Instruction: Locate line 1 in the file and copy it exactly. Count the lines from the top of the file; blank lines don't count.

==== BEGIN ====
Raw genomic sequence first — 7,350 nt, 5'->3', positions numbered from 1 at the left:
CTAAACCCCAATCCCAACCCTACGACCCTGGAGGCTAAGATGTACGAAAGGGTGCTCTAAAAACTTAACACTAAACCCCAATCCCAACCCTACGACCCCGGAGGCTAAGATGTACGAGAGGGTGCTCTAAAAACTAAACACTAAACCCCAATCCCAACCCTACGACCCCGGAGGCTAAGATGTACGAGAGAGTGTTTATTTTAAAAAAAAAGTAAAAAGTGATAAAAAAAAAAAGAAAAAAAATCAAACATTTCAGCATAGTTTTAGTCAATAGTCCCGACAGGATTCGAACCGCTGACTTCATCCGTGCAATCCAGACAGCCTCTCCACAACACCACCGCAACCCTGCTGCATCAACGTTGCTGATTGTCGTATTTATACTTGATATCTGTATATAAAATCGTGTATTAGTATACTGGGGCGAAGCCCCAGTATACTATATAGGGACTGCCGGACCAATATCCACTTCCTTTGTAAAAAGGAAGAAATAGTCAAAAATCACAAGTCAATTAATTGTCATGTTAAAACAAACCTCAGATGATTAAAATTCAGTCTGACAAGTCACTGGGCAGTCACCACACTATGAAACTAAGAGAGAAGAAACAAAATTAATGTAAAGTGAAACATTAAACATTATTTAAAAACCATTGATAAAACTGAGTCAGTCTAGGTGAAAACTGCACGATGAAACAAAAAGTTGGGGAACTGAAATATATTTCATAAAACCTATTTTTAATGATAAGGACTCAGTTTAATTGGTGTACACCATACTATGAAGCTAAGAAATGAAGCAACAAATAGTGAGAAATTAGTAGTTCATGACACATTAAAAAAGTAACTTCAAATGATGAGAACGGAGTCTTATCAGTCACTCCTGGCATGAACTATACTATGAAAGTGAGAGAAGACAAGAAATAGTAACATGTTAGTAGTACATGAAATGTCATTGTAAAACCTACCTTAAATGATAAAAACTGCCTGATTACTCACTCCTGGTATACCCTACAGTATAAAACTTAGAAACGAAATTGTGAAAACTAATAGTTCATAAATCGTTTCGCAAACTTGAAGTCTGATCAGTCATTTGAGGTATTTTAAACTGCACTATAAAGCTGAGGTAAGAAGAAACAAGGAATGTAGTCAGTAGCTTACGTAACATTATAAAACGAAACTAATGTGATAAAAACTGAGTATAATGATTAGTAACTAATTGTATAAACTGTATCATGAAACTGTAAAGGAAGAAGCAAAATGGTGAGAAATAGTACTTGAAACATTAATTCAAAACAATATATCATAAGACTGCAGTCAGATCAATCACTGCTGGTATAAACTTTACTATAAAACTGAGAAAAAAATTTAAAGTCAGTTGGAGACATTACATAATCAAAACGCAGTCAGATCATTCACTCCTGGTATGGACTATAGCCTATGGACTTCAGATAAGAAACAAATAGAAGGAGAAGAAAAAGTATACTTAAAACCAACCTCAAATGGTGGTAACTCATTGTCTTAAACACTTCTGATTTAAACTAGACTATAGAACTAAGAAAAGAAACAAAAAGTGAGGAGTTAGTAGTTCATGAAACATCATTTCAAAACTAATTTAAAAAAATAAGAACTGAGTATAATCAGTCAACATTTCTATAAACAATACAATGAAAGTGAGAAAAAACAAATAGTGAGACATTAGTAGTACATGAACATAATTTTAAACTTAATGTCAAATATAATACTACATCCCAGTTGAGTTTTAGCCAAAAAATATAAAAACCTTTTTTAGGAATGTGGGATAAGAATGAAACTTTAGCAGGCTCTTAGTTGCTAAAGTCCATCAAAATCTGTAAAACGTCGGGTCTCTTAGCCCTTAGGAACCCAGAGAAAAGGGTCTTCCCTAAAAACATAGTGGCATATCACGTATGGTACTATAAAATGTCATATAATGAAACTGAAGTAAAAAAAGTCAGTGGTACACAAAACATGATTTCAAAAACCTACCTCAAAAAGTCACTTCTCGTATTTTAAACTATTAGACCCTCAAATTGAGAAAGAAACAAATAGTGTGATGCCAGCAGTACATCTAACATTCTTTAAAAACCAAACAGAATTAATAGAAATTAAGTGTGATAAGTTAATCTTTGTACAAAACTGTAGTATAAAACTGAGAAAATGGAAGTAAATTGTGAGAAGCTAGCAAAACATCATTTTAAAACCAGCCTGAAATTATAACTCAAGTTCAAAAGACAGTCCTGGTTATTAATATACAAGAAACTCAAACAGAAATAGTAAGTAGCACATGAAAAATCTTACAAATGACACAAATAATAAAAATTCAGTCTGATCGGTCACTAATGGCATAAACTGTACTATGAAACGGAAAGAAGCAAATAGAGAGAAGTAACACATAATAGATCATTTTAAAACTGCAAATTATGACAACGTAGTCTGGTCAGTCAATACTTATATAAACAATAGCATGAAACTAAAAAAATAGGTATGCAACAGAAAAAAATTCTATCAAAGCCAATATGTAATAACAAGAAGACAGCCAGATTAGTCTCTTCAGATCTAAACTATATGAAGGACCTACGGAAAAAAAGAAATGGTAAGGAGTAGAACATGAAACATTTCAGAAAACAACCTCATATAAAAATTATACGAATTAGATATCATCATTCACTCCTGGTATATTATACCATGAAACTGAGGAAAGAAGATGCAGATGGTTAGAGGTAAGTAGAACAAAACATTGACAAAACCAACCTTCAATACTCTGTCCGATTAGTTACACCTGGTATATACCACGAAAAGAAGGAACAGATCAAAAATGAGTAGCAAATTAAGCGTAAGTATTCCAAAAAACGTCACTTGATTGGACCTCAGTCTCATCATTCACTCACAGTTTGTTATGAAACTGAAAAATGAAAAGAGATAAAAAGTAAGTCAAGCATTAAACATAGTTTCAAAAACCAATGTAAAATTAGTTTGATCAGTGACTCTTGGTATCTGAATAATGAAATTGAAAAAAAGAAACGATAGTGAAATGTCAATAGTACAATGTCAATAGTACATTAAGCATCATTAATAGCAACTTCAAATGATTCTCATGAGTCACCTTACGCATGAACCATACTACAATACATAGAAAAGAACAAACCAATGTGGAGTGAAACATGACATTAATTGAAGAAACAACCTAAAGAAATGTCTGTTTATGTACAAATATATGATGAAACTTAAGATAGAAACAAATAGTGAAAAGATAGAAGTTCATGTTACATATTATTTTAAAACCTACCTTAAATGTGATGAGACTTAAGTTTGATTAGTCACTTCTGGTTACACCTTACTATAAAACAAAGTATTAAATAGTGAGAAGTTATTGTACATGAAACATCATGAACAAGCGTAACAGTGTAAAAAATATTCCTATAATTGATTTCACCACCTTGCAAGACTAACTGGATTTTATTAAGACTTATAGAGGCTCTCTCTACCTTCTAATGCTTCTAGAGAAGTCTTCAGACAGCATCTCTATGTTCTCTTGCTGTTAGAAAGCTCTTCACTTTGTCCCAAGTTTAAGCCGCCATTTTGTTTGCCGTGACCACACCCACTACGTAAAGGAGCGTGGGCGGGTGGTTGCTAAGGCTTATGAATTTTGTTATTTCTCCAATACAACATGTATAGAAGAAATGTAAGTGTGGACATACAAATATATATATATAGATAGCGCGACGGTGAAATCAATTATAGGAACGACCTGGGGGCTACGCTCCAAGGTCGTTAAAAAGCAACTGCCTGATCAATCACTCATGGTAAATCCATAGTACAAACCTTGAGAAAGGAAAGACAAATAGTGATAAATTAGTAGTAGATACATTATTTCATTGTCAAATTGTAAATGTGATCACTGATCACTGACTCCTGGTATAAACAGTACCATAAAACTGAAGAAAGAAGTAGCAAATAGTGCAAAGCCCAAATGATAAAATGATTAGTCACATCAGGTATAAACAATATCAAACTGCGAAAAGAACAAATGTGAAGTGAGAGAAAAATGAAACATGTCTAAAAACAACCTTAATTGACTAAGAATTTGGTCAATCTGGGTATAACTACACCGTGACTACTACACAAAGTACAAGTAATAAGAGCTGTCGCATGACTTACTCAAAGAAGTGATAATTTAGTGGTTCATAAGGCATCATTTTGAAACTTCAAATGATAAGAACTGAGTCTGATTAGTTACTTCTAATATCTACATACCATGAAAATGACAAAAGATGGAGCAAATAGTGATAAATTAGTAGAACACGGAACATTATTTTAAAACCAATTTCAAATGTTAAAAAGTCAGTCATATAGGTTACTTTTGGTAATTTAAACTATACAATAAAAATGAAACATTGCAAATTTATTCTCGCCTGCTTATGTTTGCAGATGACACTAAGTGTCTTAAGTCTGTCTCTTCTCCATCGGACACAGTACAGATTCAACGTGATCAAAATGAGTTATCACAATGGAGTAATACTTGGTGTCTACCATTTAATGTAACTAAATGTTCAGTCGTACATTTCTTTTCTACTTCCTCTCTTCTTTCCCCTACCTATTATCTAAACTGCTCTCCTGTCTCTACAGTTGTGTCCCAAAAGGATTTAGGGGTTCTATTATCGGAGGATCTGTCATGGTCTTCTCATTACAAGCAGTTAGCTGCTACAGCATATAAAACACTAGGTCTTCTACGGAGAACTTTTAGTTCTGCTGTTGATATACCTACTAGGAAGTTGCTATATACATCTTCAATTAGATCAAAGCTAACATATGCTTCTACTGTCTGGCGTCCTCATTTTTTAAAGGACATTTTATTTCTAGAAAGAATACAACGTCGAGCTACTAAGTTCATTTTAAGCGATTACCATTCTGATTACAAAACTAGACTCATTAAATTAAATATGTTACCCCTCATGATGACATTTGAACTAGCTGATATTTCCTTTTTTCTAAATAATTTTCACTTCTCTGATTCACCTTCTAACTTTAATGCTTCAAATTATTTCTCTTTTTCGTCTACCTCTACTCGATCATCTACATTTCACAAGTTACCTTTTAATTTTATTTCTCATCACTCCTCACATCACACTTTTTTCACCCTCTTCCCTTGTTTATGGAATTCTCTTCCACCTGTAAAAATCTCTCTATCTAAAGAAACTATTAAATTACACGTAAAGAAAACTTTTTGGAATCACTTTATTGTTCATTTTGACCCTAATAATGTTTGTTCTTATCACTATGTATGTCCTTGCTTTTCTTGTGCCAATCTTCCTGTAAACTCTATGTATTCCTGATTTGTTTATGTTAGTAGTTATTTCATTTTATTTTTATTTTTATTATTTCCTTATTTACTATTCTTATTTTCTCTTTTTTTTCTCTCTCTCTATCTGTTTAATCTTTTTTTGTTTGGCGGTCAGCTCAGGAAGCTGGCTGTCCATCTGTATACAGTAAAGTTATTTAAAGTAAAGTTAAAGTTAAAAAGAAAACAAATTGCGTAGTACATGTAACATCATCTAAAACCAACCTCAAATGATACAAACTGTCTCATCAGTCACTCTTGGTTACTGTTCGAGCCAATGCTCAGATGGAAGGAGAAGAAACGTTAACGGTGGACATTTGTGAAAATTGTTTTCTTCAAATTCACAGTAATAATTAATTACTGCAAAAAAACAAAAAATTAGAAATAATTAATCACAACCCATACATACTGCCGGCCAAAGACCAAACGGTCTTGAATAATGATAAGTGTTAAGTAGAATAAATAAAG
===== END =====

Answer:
Raw genomic sequence first — 7,350 nt, 5'->3', positions numbered from 1 at the left: